Sure, 2018 was a battle for women, but we got shit done — and made history, too. From speaking out to help take down a system built to keep men in powerful positions to a record-breaking number of women elected to Congress following the 2018 midterms, females are ever closer to smashing through that seemingly impenetrable glass ceiling. Here’s a look back at all the top moments for women in this past year. Expect us in 2019 and beyond.
In January, Tina Tchen, former chief of staff to Michelle Obama, and civil rights lawyer Roberta Kaplan founded the TIME’S UP Legal Defense Fund to combat sexual harassment and the retaliation often associated with it in the entertainment industry and other workplaces. “Earning a living should not come at the cost of anyone’s safety, dignity or morale,” said Shonda Rhimes, one of the fund’s founding donors, in a press release. “Every person should get to work in an environment free from abuse, assault and discrimination.”
More than 150 women, including Olympic medalist Aly Raisman, provided scorching testimony detailing the physical and mental abuse they suffered at the January sentencing hearing of Larry Nassar, a former doctor for the USA Gymnastics, who pleaded guilty to sexual misconduct and child pornography. Judge Rosemarie Aquilina delivered the final blow when she declared, “I just signed your death warrant,” after imposing a prison sentence of up to 175 years. In August, Simone Biles became the first woman to win five national all-around titles at the U.S. Gymnastics Championships. Her uniform was teal, the color adopted for sexual assault awareness and prevention.
After the death of 17 students and faculty at Marjory Stoneman Douglas High School in Parkland, FL, dozens of students rose up to protest the lack of gun control policies and the National Rifle Association. Among the loudest voices was from Parkland student Emma Gonzalez, 19, whose passionate speech at an anti-gun rally in Ft. Lauderdale in February had the crowd shouting, “We call B.S.,” after every argument she’d heard being made by opponents of tightening gun laws. It spurred the March for Our Lives movement. She, along with fellow activists, was honored as one of Time’s 100 Most Influential People.
“Thank you for allowing me to be the first black woman to headline Coachella,” Beyoncé told the crowd as she took the stage at the Indio, California-based music festival in April. Her historic 27-song set, which included appearances by her former Destiny’s Child bandmates and sister, Solange, brought down the house and got #Beychella trending — rightly so. It was the most-watched live-streamed performance to date.
New York Times investigative reporters Jodi Kantor and Megan Twohey were the first to drop a bombshell about one of Hollywood’s tightly held secrets — the years of alleged sexual harassment and assault of women by famed film producer Harvey Weinstein. It sent shockwaves through the entertainment industry and brought to light thousands of #MeToo stories on social media from women everywhere. In April, Kantor and Twohey received the Pulitzer Prize for Public Service for their exposé. Dana Canedy, notably the Pulitzer’s first woman administrator, said the Times team and The New Yorker contributing reporter Ronan Farrow produced “explosive, impactful journalism that exposed wealthy and powerful sexual predators.”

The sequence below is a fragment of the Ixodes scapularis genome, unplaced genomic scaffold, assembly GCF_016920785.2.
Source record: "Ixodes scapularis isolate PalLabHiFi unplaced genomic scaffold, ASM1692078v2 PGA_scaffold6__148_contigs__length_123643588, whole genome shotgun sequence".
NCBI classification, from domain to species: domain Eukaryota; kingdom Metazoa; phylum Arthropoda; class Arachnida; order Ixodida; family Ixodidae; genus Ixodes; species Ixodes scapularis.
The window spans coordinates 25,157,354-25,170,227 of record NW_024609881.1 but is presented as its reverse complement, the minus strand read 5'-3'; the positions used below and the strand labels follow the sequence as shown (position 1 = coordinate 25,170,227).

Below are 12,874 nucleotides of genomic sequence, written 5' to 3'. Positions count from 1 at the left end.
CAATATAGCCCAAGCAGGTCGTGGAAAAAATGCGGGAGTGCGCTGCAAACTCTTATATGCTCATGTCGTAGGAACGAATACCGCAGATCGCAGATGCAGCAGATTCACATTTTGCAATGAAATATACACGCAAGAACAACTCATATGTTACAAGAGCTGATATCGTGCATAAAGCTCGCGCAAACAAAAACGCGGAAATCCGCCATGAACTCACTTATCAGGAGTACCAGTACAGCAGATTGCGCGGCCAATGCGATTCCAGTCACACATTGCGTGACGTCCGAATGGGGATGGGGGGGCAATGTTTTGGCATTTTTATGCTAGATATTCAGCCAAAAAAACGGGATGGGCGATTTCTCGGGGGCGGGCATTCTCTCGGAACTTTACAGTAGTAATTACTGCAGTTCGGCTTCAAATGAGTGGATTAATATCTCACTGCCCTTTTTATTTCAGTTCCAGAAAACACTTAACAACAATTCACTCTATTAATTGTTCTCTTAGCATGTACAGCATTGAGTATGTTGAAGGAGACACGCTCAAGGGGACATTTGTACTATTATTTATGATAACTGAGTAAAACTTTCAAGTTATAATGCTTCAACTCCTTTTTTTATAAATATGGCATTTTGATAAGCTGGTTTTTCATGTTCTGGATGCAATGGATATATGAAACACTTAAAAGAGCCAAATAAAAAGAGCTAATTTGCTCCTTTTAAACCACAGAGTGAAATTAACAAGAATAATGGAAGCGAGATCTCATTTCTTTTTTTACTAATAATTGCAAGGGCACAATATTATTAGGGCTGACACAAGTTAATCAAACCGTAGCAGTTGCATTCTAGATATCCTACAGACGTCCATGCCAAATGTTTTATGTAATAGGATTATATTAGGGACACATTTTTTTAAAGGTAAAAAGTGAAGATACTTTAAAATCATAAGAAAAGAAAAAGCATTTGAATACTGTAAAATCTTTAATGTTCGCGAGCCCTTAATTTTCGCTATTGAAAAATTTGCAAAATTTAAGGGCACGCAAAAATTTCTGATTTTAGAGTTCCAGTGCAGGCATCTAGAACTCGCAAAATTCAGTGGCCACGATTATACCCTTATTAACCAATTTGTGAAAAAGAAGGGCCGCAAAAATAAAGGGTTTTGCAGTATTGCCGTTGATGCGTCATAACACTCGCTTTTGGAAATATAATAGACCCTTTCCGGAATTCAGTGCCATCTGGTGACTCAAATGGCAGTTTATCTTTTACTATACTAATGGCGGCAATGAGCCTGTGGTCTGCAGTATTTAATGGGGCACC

Some of the biggest blockbusters of 2018 included Ocean’s 8, Black Panther, A Star Is Born, A Wrinkle In Time, and Mamma Mia! Here We Go Again, to name a few. What’s the one thing they all have in common? A fierce cast of women. According to a recent study by the Creative Arts Agency and Shift7, the top movies from 2014 to 2017 starring women earned more than those led by their male counterparts, and considering this year’s movies with strong female leads made bank, we can anticipate similar results. Hollywood is stepping up in other ways, too. The cast of Black Panther recently introduced a scholarship to mentor women in entertainment, which funds a full grant to Loyola Marymount University worth $250,000. “We know that if we want to live in a world that looks more like Wakanda, the first step is you invest in women and girls,” Danai Gurira said at The Hollywood Reporter’s 2018 Women in Entertainment event.
In May, Stacey Cunningham became the first female president of the New York Stock Exchange, after working her way up the ranks and having launched her career as a trading floor intern in 1994. Women now lead two of the largest global exchanges in this male-dominated field (Adena Friedman was named CEO of the Nasdaq last year).
In brave, compelling public testimony that glued thousands of viewers to their screens in late September, Dr. Christine Blasey Ford, a professor of psychology at Palo Alto University, testified before the Senate Judiciary Committee to speak on allegations of sexual assault against Supreme Court nominee Brett Kavanaugh. It was a flashback to the 1992 Anita Hill allegations against Justice Clarence Thomas 27 years prior, with gender dynamics in full display. Back then, women rose up and a record number ran for office after Thomas was confirmed (the so-called Year of the Woman), and the same can be said of the 2018 midterms, which saw a wave of women win seats in Congress after Kavanaugh got his place on the bench.
About that aforementioned women’s wave, records were shattered following the Nov. 6 election. A grand total of 125 women were elected to Congress and as heads of state — 102 in the U.S. House of Representatives, 14 in the U.S. Senate, and nine governors across the country. Among them were Deb Haaland, the first Native American woman in Congress; Rashida Tlaib and Ilhan Omar, the first Muslim women elected to Congress; Ayanna Pressley, Massachusetts’ first black female representative; and Alexandria Ocasio-Cortez, the social media queen who ousted a 10-term incumbent in New York’s Democratic primary. Upward and onward, ladies!